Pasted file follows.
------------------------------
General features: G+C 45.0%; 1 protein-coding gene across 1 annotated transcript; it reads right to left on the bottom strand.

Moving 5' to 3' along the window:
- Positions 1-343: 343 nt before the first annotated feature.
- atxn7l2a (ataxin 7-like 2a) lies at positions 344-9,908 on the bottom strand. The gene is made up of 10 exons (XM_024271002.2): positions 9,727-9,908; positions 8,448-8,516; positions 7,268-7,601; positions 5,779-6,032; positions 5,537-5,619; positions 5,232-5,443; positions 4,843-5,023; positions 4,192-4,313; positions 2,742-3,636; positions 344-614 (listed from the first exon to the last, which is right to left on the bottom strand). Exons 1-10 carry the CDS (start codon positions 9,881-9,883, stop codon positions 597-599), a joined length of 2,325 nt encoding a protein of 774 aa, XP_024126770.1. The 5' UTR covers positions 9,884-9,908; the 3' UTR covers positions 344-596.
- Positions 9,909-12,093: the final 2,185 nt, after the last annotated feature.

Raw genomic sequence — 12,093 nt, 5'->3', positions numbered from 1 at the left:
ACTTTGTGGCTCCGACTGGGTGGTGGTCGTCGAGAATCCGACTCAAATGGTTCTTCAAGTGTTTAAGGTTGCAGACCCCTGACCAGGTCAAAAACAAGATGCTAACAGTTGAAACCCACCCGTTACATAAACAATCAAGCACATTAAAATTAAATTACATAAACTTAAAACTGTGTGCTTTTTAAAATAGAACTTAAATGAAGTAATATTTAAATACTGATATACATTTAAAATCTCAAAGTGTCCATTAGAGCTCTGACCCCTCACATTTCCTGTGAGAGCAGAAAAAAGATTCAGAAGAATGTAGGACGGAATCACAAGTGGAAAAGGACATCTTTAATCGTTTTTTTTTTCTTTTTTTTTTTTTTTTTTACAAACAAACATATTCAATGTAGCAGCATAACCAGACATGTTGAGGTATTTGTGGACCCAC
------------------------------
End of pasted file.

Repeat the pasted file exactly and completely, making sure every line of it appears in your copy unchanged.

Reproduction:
General features: G+C 45.0%; 1 protein-coding gene across 1 annotated transcript; it reads right to left on the bottom strand.

Moving 5' to 3' along the window:
- Positions 1-343: 343 nt before the first annotated feature.
- atxn7l2a (ataxin 7-like 2a) lies at positions 344-9,908 on the bottom strand. The gene is made up of 10 exons (XM_024271002.2): positions 9,727-9,908; positions 8,448-8,516; positions 7,268-7,601; positions 5,779-6,032; positions 5,537-5,619; positions 5,232-5,443; positions 4,843-5,023; positions 4,192-4,313; positions 2,742-3,636; positions 344-614 (listed from the first exon to the last, which is right to left on the bottom strand). Exons 1-10 carry the CDS (start codon positions 9,881-9,883, stop codon positions 597-599), a joined length of 2,325 nt encoding a protein of 774 aa, XP_024126770.1. The 5' UTR covers positions 9,884-9,908; the 3' UTR covers positions 344-596.
- Positions 9,909-12,093: the final 2,185 nt, after the last annotated feature.

Raw genomic sequence — 12,093 nt, 5'->3', positions numbered from 1 at the left:
ACTTTGTGGCTCCGACTGGGTGGTGGTCGTCGAGAATCCGACTCAAATGGTTCTTCAAGTGTTTAAGGTTGCAGACCCCTGACCAGGTCAAAAACAAGATGCTAACAGTTGAAACCCACCCGTTACATAAACAATCAAGCACATTAAAATTAAATTACATAAACTTAAAACTGTGTGCTTTTTAAAATAGAACTTAAATGAAGTAATATTTAAATACTGATATACATTTAAAATCTCAAAGTGTCCATTAGAGCTCTGACCCCTCACATTTCCTGTGAGAGCAGAAAAAAGATTCAGAAGAATGTAGGACGGAATCACAAGTGGAAAAGGACATCTTTAATCGTTTTTTTTTTCTTTTTTTTTTTTTTTTTTACAAACAAACATATTCAATGTAGCAGCATAACCAGACATGTTGAGGTATTTGTGGACCCAC